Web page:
They are failing their pdps\kpi's however our HR department have said I need to show more than this to be able to manage them out.

I have offered these staff more training in areas of their interest (which was rejected - they stated they weren't interested in doing anything more), project work for interest (which was also rejected), time spent furthering their knowledge with other departments (which was also rejected)

I truly believe that I have done everything that has been suggested here and they have flatly replied 'no - we don't want to do anything' - which when you consider that out of a full day they are doing about an hour of work and that is all they have had to do for the last five years.

I am sitting down with each of them this week to have a serious hr-monitored conversation to explain that their roles have changed and they need to comply or we will be moving to a probation period.

HR here are very concerned about making sure everything is above board which I agree with, and the executives have made this one of my PDP projects for the year.

If you've ever been in a similar situation I'd love to hear how you handled it.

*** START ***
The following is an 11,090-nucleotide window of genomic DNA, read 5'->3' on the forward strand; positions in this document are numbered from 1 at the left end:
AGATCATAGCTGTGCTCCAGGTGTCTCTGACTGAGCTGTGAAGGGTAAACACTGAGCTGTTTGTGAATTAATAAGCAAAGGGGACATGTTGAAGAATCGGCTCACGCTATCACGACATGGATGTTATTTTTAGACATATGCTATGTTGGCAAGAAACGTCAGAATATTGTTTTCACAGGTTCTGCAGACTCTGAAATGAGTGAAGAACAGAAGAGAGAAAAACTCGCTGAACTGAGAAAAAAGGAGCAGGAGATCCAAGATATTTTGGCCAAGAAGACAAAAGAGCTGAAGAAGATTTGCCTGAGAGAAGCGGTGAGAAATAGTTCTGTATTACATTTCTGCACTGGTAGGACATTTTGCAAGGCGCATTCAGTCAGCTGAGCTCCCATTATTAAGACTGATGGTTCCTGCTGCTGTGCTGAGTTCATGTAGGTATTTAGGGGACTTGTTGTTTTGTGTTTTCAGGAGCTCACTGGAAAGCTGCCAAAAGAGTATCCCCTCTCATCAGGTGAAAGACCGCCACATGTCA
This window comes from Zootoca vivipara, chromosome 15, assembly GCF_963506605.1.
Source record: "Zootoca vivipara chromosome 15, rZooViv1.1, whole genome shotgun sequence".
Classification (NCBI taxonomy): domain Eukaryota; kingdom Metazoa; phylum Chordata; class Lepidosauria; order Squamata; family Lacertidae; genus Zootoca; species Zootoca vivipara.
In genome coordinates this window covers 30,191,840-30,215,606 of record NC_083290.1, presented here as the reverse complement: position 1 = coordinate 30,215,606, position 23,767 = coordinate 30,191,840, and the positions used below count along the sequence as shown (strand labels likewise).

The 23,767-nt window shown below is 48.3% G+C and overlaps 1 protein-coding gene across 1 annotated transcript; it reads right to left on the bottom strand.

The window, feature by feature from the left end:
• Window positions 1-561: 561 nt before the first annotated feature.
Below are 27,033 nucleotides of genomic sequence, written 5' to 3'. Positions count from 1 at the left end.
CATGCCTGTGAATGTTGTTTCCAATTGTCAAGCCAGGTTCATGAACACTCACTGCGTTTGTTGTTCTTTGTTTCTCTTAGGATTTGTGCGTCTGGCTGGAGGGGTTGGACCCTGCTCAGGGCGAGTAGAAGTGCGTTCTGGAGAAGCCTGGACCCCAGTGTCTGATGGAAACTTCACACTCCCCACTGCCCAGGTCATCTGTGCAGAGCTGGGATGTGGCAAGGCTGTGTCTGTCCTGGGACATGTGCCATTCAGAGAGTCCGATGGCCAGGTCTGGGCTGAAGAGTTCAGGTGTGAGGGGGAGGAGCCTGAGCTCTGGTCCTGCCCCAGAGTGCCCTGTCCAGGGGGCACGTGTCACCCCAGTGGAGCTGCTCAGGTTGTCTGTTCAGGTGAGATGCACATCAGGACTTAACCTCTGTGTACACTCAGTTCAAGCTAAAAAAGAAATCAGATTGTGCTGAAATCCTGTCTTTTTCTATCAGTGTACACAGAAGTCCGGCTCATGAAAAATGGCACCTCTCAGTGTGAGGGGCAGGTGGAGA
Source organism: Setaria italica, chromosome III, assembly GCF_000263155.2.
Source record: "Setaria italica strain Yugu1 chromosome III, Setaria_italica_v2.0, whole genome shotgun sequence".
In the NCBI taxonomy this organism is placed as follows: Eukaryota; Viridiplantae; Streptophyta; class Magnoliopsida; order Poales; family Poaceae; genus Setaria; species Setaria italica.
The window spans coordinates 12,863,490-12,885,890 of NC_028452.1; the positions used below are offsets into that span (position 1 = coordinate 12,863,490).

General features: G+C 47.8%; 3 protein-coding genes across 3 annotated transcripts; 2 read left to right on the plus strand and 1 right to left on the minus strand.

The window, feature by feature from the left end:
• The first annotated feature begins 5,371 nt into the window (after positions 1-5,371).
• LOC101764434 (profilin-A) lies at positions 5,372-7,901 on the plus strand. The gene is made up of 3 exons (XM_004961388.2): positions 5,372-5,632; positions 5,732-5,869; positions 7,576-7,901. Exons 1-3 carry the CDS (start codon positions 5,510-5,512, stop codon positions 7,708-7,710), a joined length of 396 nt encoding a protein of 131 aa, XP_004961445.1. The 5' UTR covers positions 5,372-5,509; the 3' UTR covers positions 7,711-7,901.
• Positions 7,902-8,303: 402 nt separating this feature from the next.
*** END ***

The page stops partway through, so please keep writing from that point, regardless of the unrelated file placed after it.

Thank you

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A few ideas

by johanv In reply to Thank you all for your in ...

Hi there,

Sounds as if you have a right joyful environment to work in there and I would like to suggest the following:

1. Discuss implementing a dedicated helpdesk system (We are using Track-IT with great results) with your Manager/Director. Get their buy-in to introduce a system which will not only manage all support calls (from a service level point), but also generate valuable KPI reports.
2. Make it clear to your team that IT is a service department and that end-users are customers and therefore Service Levels will be introduced along with projects to benefit end-users.

The above are just measures that have helped me establish a well oiled IT Department with satisfied end-users and by no means exhaustive. Makes you sometimes wonder why you got into management